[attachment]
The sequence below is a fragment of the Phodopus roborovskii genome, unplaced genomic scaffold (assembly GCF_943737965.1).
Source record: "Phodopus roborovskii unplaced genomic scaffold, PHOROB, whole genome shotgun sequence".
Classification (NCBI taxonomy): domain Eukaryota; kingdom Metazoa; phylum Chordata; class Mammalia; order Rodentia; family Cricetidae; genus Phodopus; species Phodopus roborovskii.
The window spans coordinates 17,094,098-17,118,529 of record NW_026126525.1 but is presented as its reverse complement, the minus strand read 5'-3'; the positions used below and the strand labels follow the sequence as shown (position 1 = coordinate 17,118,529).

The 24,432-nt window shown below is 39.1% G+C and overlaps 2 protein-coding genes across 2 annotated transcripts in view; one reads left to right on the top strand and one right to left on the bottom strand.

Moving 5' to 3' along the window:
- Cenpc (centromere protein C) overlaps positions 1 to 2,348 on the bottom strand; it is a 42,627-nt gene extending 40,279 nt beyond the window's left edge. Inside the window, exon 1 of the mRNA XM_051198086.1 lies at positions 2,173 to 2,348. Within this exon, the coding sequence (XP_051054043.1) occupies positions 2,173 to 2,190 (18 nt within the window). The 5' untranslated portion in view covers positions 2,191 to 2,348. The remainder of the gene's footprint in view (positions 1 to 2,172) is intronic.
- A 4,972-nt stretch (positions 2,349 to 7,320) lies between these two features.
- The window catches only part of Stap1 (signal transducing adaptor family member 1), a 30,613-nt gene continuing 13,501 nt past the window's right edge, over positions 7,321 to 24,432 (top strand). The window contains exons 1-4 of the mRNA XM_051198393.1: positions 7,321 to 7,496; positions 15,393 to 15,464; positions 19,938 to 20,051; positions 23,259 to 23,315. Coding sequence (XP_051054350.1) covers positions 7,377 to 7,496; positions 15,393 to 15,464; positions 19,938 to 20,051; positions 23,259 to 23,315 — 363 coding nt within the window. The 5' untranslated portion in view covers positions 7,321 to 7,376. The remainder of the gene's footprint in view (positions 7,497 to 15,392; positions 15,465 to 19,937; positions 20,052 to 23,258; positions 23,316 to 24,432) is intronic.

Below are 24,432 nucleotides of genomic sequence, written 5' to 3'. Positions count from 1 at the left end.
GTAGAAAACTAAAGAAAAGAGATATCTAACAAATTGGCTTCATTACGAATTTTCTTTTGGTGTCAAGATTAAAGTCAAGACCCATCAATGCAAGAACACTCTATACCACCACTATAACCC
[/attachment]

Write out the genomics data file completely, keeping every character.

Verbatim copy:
The sequence below is a fragment of the Phodopus roborovskii genome, unplaced genomic scaffold (assembly GCF_943737965.1).
Source record: "Phodopus roborovskii unplaced genomic scaffold, PHOROB, whole genome shotgun sequence".
Classification (NCBI taxonomy): domain Eukaryota; kingdom Metazoa; phylum Chordata; class Mammalia; order Rodentia; family Cricetidae; genus Phodopus; species Phodopus roborovskii.
The window spans coordinates 17,094,098-17,118,529 of record NW_026126525.1 but is presented as its reverse complement, the minus strand read 5'-3'; the positions used below and the strand labels follow the sequence as shown (position 1 = coordinate 17,118,529).

The 24,432-nt window shown below is 39.1% G+C and overlaps 2 protein-coding genes across 2 annotated transcripts in view; one reads left to right on the top strand and one right to left on the bottom strand.

Moving 5' to 3' along the window:
- Cenpc (centromere protein C) overlaps positions 1 to 2,348 on the bottom strand; it is a 42,627-nt gene extending 40,279 nt beyond the window's left edge. Inside the window, exon 1 of the mRNA XM_051198086.1 lies at positions 2,173 to 2,348. Within this exon, the coding sequence (XP_051054043.1) occupies positions 2,173 to 2,190 (18 nt within the window). The 5' untranslated portion in view covers positions 2,191 to 2,348. The remainder of the gene's footprint in view (positions 1 to 2,172) is intronic.
- A 4,972-nt stretch (positions 2,349 to 7,320) lies between these two features.
- The window catches only part of Stap1 (signal transducing adaptor family member 1), a 30,613-nt gene continuing 13,501 nt past the window's right edge, over positions 7,321 to 24,432 (top strand). The window contains exons 1-4 of the mRNA XM_051198393.1: positions 7,321 to 7,496; positions 15,393 to 15,464; positions 19,938 to 20,051; positions 23,259 to 23,315. Coding sequence (XP_051054350.1) covers positions 7,377 to 7,496; positions 15,393 to 15,464; positions 19,938 to 20,051; positions 23,259 to 23,315 — 363 coding nt within the window. The 5' untranslated portion in view covers positions 7,321 to 7,376. The remainder of the gene's footprint in view (positions 7,497 to 15,392; positions 15,465 to 19,937; positions 20,052 to 23,258; positions 23,316 to 24,432) is intronic.

Below are 24,432 nucleotides of genomic sequence, written 5' to 3'. Positions count from 1 at the left end.
GTAGAAAACTAAAGAAAAGAGATATCTAACAAATTGGCTTCATTACGAATTTTCTTTTGGTGTCAAGATTAAAGTCAAGACCCATCAATGCAAGAACACTCTATACCACCACTATAACCC